I searched the Internet for “Symphony in C” and by accident found a nonprofit organization of the same name in New Jersey, on the campus of Rutgers-Camden. A pity I can’t travel there, but their Web site has a cool feature where visitors can learn about composers and listen to a portion of their works.

Alas, the Edward R Hamilton book catalogue that contained Alfred Steinhardt’s “Violin Dreams” was thrown away, so I will have to search at another time. At least I can read the one about when he formed a string quartet.

Proofreading, writing and music don’t mix well, unfortunately, so it must be silent today.

More Things I Didn’t Know

As my alarm clock radio went off this morning, Haydn’s Cello Concerto #2 D Major was playing–one more reason to like the cello! The one I heard last night by Dvorak was sad in parts, because he was sad when he wrote it. He incorporated a song that his first love–his sister-in-law–had particularly liked, and she had recently died. The whole thing was very moving.

I subscribed to the Philharmonia Orchestra video podcast about a year ago when I was looking for information on Ralph Vaughan Williams. I love the way that the musicians themselves do the presenting, and it’s a neat way to catch glimpses of London and the rest of England, of Europe and other places in the world. I hope that I will actually see the real UK in not too many more years. When I view this podcast, I feel wistful–very happy, not sad. As I was catching up on podcasts, I learned about Stravinsky’s “Rite of Spring,” which was very controversial for its time. I don’t know Stravinsky’s work all that well at the moment. I do remember reviewing a young person’s concert at the Kennedy Center once that featured Stravinsky, called “The Soldier’s Tale.” Stravinsky is considered a modern composer whose works sound very discordant, but he actually had specific pictures in mind.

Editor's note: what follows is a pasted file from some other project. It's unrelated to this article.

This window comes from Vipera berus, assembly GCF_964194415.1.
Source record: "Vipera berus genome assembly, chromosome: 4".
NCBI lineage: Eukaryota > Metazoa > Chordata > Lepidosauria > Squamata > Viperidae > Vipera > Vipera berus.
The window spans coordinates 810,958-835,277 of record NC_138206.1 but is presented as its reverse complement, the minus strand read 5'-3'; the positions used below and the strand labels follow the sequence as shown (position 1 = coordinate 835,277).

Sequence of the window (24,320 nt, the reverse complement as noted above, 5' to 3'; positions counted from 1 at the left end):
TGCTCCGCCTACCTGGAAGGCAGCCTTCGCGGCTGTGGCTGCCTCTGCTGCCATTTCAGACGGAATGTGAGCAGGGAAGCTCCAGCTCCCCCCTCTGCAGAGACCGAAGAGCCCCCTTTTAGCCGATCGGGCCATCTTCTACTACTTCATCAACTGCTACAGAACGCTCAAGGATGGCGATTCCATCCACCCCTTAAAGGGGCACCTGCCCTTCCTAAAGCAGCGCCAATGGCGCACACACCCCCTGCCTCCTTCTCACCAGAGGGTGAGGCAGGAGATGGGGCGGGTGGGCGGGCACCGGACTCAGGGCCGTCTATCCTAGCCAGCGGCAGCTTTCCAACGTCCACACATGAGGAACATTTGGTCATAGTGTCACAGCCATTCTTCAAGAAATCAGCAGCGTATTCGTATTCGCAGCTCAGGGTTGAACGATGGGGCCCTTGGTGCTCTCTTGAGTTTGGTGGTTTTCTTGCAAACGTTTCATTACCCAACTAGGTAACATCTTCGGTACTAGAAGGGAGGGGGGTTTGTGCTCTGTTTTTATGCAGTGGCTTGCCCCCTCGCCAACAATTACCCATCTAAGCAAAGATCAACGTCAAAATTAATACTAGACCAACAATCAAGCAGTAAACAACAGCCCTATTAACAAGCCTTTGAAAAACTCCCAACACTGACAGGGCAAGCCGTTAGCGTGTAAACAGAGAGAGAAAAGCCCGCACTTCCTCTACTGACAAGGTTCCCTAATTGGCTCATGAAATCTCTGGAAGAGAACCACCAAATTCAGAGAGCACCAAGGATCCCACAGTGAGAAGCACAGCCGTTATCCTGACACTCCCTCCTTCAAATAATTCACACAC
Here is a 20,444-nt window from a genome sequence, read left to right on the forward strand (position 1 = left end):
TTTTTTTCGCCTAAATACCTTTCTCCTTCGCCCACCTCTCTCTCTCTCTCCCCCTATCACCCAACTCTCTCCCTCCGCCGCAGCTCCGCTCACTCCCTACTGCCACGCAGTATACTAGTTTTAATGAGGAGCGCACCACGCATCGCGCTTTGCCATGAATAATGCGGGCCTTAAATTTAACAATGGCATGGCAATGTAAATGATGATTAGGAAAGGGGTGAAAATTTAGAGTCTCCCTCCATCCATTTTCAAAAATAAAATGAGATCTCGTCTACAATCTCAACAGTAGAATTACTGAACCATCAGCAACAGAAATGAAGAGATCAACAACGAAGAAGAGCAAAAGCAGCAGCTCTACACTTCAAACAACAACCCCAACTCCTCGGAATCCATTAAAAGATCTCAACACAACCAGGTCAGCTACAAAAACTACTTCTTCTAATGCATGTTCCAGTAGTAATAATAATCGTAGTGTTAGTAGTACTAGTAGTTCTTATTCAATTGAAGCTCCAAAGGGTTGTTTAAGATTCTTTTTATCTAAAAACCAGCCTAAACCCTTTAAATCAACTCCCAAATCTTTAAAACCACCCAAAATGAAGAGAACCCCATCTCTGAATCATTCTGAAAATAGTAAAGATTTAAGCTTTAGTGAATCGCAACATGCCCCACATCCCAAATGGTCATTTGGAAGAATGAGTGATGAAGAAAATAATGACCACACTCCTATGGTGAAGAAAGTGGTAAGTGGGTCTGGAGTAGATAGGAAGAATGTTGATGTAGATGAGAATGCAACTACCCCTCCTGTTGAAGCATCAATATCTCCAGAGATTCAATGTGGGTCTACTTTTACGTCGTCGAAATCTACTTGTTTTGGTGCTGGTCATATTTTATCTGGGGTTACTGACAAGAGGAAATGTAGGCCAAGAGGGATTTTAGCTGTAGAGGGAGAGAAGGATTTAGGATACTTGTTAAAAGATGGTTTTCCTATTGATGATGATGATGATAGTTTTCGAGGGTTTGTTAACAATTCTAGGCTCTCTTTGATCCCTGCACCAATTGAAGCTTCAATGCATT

And I learned more about Mendelssohn’s Violin Concerto from one of the Philharmonia podcasts. And I learned a new term–cadenza: a virtuoso solo passage inserted into a movement in a concerto or other work, typically near the end.